The thing is, even if you thought the trappings were a little much, the core of what made Green Day great remained: superior songcraft; a finely tuned sense for how to balance muscle and reflection; and when all was said and done, a good deal more restraint than they were given credit for.
In truth, 21CB didn’t overreach at all where the narrative was concerned. It merely gave voice to the reality of the audience’s lived experience – a trend that establishes itself on the first track in a studied interplay between the frustrations of the X and Millennial generations. Billie Joe’s lyrics pointedly avoid manipulation by refusing to assign more gravity to a situation that the facts warrant. While sprawling, grand and anthemic in places, in the true tradition of the rock opera form, 21st Century Breakdown is utterly free of hype and hyperbole. It speaks to the significance of modern life as it is rather than trying to gild the mundane. Orchestras and pianos and zillions of dollars of studio technology notwithstanding, the album is, from the first note to the last, intently honest.
You Are Here
A friend recently said that 21st Century Breakdown was American Idiot, part 2. I suppose that’s an argument with some merit – taken together, the two discs represent a cohesive examination of American society during a turbulent and troubling time. Each piece is at once sweepingly political and intensely personal, and in each suite of songs vast swaths of our population can readily find the large, black X that marks a place and a defining moment they will never forget, no matter how hard they try. A century from now a historian (if there are still such things as historians in a hundred years) might play them back-to-back and perhaps not realize at first that they weren’t the same album.
Even so, it’s hard to imagine that American Idiot, part 2 is a criticism. 21CB is hardly derivative – on the contrary, it expands the scope of the commentary significantly. Put mathematically, it’s the difference between 1+1=1 and 1+1=100. If anything, the fact that Green Day was able to produce a sequel that amplified the myth is an argument for its greatness, not against it.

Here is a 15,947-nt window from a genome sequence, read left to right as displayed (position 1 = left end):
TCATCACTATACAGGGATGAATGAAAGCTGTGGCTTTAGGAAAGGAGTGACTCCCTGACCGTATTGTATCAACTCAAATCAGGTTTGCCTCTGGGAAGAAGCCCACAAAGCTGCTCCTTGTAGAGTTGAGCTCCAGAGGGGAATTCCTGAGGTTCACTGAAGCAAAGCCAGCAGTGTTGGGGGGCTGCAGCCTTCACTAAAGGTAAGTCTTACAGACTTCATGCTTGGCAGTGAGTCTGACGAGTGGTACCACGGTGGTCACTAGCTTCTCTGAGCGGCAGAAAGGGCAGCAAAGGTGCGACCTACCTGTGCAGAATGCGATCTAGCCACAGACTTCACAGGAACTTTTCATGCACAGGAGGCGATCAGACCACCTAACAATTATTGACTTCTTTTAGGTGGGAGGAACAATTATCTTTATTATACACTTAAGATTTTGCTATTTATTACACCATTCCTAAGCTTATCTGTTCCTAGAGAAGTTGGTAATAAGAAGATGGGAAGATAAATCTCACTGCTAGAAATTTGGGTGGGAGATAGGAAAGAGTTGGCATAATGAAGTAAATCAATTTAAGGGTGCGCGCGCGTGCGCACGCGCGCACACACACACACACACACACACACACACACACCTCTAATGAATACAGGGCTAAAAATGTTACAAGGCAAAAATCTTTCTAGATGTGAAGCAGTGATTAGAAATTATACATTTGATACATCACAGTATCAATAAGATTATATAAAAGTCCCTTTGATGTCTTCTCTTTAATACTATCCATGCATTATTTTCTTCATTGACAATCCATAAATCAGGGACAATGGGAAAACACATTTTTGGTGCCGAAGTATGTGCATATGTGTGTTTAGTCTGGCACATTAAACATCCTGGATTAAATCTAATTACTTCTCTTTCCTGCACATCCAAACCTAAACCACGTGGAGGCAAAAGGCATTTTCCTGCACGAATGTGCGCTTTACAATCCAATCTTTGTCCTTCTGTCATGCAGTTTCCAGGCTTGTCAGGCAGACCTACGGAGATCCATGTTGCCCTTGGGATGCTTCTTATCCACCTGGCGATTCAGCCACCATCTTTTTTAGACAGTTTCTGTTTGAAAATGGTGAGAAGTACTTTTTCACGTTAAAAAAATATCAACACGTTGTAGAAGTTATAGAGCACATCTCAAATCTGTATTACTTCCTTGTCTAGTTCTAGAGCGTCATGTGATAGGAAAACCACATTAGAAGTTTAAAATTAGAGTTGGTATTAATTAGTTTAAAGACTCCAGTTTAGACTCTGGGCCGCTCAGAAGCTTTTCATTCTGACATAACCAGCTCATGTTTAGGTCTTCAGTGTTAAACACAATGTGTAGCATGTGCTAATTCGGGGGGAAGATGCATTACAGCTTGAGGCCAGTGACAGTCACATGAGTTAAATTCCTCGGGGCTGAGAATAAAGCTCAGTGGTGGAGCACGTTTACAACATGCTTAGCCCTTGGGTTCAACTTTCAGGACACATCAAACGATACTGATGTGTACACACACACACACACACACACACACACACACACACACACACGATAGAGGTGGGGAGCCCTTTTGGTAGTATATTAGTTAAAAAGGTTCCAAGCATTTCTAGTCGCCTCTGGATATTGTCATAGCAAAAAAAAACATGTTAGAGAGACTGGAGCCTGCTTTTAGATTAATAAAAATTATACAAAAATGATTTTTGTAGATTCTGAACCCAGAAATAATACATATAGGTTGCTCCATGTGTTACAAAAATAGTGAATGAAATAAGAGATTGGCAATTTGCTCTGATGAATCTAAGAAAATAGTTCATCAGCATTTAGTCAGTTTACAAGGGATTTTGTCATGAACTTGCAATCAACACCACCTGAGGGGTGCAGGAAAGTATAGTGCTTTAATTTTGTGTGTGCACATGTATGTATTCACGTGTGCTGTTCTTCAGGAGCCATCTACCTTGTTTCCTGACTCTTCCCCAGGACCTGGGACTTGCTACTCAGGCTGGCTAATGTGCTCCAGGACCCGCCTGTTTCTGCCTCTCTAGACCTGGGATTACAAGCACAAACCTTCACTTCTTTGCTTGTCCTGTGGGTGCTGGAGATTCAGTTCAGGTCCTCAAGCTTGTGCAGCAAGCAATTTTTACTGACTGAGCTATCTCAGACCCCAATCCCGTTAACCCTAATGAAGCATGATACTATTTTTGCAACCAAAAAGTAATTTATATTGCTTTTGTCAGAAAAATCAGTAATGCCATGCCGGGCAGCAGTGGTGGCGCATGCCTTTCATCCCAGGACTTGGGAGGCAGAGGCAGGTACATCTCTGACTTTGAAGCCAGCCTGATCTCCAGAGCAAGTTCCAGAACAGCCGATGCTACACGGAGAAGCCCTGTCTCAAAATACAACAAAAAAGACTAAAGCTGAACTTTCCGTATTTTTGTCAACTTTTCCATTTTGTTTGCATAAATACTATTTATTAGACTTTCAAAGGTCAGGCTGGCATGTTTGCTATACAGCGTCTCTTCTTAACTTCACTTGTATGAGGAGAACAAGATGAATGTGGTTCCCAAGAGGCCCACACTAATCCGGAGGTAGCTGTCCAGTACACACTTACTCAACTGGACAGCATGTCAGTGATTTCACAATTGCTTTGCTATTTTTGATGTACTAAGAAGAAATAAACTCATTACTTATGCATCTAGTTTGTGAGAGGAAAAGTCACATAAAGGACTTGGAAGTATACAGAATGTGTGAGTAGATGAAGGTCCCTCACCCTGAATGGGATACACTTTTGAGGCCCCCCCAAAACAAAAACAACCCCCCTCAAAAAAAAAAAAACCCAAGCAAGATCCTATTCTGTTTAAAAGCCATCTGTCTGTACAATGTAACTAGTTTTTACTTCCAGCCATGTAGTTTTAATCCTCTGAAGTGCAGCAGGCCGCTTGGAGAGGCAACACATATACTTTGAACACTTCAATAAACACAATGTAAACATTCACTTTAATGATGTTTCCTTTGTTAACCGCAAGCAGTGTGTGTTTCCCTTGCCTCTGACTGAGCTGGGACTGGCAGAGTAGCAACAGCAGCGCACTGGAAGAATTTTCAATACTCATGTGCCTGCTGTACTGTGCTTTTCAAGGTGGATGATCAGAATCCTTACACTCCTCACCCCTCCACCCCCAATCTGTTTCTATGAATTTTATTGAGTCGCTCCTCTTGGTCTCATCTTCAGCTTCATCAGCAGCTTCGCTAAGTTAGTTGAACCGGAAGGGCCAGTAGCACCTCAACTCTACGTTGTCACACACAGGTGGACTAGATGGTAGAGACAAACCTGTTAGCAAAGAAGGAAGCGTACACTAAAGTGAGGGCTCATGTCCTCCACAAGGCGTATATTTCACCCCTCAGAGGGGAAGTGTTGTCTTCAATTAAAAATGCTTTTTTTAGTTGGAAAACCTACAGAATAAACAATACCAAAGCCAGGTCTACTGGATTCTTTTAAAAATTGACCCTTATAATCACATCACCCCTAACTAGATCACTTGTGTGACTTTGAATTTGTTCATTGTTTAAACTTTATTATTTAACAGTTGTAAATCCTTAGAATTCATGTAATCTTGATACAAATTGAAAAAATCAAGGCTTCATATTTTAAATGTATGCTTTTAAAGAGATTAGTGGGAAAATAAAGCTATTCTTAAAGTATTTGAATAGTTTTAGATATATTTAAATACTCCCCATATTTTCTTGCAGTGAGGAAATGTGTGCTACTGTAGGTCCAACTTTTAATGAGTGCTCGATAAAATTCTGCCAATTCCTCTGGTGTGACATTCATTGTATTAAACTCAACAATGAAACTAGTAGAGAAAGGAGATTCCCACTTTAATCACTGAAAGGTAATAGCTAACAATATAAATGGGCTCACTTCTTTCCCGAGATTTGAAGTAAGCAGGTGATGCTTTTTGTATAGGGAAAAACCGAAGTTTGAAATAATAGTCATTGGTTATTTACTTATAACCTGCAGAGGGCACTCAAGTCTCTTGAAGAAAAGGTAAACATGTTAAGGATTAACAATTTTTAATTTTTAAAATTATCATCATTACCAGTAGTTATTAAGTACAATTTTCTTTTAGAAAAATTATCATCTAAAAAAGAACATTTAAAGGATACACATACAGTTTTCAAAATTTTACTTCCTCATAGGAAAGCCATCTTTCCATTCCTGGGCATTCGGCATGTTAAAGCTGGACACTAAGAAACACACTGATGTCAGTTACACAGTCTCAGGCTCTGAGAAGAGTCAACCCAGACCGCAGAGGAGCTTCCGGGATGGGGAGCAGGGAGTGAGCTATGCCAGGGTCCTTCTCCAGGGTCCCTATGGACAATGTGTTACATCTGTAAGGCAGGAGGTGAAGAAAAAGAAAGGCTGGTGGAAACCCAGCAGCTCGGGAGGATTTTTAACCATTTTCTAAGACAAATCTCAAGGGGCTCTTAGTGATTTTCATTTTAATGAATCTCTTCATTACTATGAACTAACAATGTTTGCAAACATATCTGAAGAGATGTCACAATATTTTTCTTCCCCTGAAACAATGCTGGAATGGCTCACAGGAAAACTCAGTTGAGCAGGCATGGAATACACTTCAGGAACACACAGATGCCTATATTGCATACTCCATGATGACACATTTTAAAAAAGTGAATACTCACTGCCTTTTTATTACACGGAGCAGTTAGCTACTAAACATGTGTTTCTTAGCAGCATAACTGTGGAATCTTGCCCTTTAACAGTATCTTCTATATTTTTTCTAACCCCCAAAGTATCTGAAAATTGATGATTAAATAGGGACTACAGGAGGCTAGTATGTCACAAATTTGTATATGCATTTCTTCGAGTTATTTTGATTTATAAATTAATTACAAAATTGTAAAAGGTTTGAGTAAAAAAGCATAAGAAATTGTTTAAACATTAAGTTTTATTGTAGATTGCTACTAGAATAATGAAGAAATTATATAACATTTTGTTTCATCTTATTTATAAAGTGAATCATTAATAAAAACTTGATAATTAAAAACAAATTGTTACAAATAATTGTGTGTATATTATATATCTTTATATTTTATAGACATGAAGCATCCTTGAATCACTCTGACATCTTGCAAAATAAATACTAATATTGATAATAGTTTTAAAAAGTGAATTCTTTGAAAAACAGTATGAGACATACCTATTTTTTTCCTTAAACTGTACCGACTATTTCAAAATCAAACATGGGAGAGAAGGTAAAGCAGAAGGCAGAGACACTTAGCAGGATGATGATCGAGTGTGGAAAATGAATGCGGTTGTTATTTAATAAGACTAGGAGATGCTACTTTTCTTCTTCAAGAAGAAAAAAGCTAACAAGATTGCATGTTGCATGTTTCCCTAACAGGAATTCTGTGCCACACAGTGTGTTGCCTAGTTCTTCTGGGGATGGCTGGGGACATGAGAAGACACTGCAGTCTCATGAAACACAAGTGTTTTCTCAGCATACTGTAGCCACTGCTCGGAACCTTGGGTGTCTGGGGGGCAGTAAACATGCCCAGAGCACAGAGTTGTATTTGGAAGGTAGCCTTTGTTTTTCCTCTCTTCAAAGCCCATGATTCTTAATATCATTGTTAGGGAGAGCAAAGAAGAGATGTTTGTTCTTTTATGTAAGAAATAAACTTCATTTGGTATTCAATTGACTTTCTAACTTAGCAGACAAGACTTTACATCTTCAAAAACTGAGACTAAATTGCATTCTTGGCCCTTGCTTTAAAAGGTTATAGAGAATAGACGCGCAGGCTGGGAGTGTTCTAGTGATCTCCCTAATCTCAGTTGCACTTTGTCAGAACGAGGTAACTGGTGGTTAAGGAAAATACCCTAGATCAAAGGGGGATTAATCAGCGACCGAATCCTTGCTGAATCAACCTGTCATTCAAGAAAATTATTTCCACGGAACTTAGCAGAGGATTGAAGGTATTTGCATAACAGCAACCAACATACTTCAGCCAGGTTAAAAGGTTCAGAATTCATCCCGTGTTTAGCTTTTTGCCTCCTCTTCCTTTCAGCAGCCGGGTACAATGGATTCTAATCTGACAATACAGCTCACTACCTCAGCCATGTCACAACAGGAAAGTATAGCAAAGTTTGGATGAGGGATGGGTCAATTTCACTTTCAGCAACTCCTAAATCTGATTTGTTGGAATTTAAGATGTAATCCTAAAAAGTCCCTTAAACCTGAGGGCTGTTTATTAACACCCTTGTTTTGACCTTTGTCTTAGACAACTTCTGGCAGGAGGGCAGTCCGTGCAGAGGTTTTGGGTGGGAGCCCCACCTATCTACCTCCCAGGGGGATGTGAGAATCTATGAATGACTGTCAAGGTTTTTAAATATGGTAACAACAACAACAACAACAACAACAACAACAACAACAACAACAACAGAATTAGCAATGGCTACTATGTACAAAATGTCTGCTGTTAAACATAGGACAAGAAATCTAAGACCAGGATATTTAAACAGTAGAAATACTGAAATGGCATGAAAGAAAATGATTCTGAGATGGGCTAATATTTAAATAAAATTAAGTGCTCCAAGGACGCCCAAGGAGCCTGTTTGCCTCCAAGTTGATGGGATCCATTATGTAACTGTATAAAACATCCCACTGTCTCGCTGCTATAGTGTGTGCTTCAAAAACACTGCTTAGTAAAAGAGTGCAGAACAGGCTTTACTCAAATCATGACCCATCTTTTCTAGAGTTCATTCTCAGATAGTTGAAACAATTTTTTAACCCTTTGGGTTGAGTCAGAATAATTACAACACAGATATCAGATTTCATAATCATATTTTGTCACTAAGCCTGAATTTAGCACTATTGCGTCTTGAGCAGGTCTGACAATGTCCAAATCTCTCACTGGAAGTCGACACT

The Band of the Decade
For these reasons, 21st Century Breakdown is the Scholars & Rogues/Lullaby Pit CD of the Year for 2009.
Additionally, let’s consider American Idiot, our CD of the Year for 2004; 2005’s exceptional live CD, Bullet in a Bible; and Warning, one of our top CDs of 2000 – a release that, looking back, perhaps should have signaled that something bigger was on the way. No band posted such a consistent record of excellence across the decade of the ’00s, and more importantly, no other band came close to defining the decade musically. As suggested above, American Idiot is the single, landmark moment that people will be turning to for decades to come when they think about the music that was to the ’00s what Dylan and The Beatles were to the ’60s, what Led Zeppelin and Pink Floyd were to the ’70s, what U2 was to the ’80s or what Nirvana was to the ’90s. It will be impossible to do a movie about this moment in American history without including Ámerican Idiot” or “Boulevard of Broken Dreams” in the soundtrack.
Normally we might wait a couple years to let our view lengthen a bit before making this kind of pronouncement, but in this case it’s clear enough that Green Day is the Band of the Decade. May the artist who eventually earns this honor for the ‘0teens have less dire material to work with.